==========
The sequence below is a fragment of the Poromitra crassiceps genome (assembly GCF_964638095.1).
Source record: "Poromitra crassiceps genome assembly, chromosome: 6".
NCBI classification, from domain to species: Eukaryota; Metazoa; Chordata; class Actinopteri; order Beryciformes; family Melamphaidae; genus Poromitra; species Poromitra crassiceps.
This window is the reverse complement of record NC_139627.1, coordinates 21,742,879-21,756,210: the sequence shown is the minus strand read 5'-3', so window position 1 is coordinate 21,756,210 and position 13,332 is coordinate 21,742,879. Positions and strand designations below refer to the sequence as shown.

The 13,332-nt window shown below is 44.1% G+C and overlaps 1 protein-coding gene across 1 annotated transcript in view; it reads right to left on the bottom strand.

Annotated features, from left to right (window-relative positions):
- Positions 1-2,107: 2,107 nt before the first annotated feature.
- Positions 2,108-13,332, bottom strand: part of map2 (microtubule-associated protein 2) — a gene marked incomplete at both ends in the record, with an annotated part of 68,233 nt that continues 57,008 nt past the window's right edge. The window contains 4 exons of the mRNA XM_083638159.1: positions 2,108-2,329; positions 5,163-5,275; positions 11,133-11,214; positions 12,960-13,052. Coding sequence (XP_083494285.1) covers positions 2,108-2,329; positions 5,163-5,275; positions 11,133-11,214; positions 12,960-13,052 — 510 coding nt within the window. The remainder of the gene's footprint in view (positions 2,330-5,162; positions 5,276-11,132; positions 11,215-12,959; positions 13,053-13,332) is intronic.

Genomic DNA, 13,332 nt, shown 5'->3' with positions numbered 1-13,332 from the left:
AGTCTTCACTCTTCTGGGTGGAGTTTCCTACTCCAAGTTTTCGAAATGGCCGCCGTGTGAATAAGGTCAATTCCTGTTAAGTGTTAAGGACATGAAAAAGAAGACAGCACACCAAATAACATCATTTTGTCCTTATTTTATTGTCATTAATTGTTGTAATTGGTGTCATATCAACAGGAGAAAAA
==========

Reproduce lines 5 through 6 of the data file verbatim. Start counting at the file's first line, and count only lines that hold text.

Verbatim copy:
The 13,332-nt window shown below is 44.1% G+C and overlaps 1 protein-coding gene across 1 annotated transcript in view; it reads right to left on the bottom strand.

Annotated features, from left to right (window-relative positions):